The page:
Sound waves are often characterized by four basic qualities, though many more are related:
Frequency, Amplitude, Wave shape and Phase*
Some sound waves are periodic, in that the change from equilibrium (average atmospheric pressure) to maximum compression to maximum rarefaction back to equilibrium is repetitive. The 'round trip' back to the starting point just described is called a cycle. Periodic motion is classically demonstrated by the up and down motion of a dropped weight (mass) attached to a spring or by observing the motion of a pendulum. The amount of time a single cycle takes is called a period.
It is possible to measure frequency in seconds per cycle or periods, but it is far more common for sound measurements to use cycles per second.
Periodic motion depends on two prime factors; 1) elasticity, in that medium being distorted return to its original state (equilibrium), and 2) a source of energy to initiate and sustain motion. In the case of sound waves, the atmospheric pressure will return to the ambient pressure without an energy source to disturb it, and any vibrating surface will constitute an energy or excitation source.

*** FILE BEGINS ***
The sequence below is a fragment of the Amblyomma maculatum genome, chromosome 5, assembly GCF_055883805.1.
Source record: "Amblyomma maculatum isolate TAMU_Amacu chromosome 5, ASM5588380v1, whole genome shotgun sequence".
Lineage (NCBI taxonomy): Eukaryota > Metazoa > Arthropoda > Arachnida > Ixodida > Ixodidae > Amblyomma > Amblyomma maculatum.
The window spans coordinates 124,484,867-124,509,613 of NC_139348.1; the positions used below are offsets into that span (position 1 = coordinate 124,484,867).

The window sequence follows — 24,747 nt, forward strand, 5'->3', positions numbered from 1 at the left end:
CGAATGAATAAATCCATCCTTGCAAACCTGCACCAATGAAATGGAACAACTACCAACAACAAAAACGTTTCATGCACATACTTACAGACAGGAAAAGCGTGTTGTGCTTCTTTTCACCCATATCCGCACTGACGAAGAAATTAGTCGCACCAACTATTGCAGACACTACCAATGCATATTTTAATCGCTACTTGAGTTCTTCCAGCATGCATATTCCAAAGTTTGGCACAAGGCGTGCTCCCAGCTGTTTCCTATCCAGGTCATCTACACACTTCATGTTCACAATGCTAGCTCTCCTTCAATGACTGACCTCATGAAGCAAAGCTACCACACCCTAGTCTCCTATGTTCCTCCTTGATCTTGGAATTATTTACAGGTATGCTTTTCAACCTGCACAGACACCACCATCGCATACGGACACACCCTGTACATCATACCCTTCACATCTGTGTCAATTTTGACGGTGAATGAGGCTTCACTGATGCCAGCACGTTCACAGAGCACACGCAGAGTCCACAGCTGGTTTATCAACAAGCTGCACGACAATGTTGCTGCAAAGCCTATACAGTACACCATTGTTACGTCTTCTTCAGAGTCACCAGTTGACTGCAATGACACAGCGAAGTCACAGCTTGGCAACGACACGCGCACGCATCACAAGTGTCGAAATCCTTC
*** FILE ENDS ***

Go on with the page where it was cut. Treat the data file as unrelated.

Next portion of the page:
Simple harmonic motion, the motion described by mass/spring example above, is represented in sound as a sine wave, which traces the mathematical shape of it namesake. A sinusoidal wave (which also includes a cosine wave) is the only wave shape that produces a singles frequency, as we will see in the waveform chapter. With any minute deviations in the sine shape, additional frequencies will be generated.
Noise is characterized as being aperiodic or having a non-repetitive pattern. There are many different types of noise, depending primarily on the random distribution of frequencies. For example, some types of noise may sound brighter than others.
Some periodic waveforms can be complex enough to be perceived as noise if our ears cannot detect perceptible pitches. Many real-world sounds, such as the "chiffy" attack of a flute note contain some combination of periodic and aperiodic components.
*It could be argued that phase is not a characteristic of a single wave, but only as a comparison between two or more waves.
For further study, see Hyperphysics->Periodic Motion